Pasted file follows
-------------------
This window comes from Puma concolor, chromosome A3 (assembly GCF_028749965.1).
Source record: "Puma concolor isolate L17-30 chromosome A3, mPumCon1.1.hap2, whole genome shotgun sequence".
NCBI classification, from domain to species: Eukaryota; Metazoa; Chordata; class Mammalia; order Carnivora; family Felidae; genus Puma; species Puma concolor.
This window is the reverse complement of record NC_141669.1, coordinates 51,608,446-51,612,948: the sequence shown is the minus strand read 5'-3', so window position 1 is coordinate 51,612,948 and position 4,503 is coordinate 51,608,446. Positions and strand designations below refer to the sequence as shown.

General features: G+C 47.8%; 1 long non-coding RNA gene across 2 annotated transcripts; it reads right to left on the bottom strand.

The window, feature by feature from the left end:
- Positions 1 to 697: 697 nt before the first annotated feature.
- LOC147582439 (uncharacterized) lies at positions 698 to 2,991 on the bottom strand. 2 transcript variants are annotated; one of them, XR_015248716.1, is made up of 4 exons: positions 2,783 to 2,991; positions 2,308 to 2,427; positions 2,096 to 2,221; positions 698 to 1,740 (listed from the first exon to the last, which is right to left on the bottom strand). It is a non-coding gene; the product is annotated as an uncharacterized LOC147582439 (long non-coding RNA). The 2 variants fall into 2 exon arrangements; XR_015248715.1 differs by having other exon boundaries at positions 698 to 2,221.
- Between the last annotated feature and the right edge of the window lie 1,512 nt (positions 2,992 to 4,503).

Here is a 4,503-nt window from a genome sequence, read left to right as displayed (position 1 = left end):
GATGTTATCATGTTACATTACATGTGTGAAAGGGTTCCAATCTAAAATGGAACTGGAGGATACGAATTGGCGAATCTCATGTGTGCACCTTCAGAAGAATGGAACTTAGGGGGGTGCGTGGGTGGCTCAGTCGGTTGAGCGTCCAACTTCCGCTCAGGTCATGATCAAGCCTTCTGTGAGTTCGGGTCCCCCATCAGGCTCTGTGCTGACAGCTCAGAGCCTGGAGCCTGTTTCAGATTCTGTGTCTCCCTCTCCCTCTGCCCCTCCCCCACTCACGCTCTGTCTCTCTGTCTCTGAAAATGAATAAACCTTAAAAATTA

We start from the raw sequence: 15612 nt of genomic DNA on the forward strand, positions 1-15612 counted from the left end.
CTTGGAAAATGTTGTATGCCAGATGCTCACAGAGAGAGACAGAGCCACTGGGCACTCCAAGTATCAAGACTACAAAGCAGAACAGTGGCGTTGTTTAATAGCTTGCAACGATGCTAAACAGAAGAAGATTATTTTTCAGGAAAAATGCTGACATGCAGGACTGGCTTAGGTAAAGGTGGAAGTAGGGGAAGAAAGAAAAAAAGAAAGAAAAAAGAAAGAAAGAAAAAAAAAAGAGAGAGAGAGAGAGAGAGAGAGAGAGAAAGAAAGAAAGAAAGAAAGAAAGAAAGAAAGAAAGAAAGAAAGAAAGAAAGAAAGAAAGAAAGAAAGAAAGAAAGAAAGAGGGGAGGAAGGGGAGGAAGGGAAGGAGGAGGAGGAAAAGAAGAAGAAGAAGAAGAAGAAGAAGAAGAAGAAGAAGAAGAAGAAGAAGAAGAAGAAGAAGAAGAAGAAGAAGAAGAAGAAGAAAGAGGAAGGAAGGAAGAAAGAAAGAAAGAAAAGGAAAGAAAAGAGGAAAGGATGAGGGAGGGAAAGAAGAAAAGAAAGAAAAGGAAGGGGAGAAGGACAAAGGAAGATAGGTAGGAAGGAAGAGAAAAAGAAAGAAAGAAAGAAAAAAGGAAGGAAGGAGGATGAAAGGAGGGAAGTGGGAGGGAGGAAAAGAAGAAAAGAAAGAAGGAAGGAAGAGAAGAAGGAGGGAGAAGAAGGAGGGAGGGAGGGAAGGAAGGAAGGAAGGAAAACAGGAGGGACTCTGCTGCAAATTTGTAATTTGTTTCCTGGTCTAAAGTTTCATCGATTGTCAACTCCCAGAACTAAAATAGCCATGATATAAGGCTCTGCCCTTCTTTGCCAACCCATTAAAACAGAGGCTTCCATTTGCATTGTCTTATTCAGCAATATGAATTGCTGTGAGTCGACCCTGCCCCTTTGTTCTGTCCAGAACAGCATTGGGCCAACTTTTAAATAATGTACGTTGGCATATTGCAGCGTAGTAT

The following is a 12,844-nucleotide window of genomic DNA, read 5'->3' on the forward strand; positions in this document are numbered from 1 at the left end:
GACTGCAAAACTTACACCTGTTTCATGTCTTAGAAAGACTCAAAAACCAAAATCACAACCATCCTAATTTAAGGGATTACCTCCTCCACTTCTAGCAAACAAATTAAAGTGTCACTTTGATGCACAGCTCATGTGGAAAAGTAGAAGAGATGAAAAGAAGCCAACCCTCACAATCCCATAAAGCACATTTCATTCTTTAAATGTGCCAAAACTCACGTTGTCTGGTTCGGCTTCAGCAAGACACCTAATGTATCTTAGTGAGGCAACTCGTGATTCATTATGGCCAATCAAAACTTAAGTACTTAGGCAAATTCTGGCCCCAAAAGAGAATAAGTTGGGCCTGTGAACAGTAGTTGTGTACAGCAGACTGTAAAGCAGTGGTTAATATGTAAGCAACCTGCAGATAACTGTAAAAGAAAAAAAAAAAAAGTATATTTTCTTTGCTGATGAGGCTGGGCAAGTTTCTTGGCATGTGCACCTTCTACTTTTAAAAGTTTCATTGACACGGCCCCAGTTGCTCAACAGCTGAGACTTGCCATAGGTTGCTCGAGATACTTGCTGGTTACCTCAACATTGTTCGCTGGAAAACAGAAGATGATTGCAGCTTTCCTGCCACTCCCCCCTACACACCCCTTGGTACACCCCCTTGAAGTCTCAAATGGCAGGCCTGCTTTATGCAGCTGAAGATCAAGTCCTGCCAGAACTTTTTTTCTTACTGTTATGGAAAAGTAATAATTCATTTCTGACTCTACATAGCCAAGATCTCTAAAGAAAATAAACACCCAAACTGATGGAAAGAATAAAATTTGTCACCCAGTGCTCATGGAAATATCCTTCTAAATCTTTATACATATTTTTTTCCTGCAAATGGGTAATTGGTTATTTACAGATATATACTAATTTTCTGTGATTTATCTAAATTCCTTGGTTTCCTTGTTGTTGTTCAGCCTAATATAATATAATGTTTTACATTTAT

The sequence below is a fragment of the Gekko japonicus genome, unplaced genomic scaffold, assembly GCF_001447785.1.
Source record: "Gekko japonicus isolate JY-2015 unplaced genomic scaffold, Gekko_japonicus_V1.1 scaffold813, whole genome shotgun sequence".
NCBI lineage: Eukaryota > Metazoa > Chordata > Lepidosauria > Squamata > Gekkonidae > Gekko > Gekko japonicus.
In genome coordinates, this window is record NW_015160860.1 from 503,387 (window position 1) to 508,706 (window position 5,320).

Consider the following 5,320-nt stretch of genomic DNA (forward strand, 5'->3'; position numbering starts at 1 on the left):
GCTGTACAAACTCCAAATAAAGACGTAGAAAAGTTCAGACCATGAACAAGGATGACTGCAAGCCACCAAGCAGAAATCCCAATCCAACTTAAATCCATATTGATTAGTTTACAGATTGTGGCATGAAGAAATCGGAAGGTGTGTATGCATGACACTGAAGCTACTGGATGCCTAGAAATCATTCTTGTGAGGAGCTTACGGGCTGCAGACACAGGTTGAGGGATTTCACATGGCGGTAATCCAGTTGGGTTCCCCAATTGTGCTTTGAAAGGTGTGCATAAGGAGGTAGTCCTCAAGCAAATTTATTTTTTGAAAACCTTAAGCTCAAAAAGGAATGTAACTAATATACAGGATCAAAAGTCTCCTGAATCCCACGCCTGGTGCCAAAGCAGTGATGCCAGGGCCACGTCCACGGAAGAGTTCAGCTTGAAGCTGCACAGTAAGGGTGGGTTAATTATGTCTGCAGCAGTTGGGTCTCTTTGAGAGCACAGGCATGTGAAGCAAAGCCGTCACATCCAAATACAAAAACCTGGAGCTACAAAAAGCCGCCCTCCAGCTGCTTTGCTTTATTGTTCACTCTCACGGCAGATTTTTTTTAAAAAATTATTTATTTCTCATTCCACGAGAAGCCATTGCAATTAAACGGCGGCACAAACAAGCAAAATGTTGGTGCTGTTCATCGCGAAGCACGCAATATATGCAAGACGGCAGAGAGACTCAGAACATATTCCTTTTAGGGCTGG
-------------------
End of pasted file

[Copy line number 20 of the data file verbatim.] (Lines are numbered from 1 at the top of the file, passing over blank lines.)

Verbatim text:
Consider the following 5,320-nt stretch of genomic DNA (forward strand, 5'->3'; position numbering starts at 1 on the left):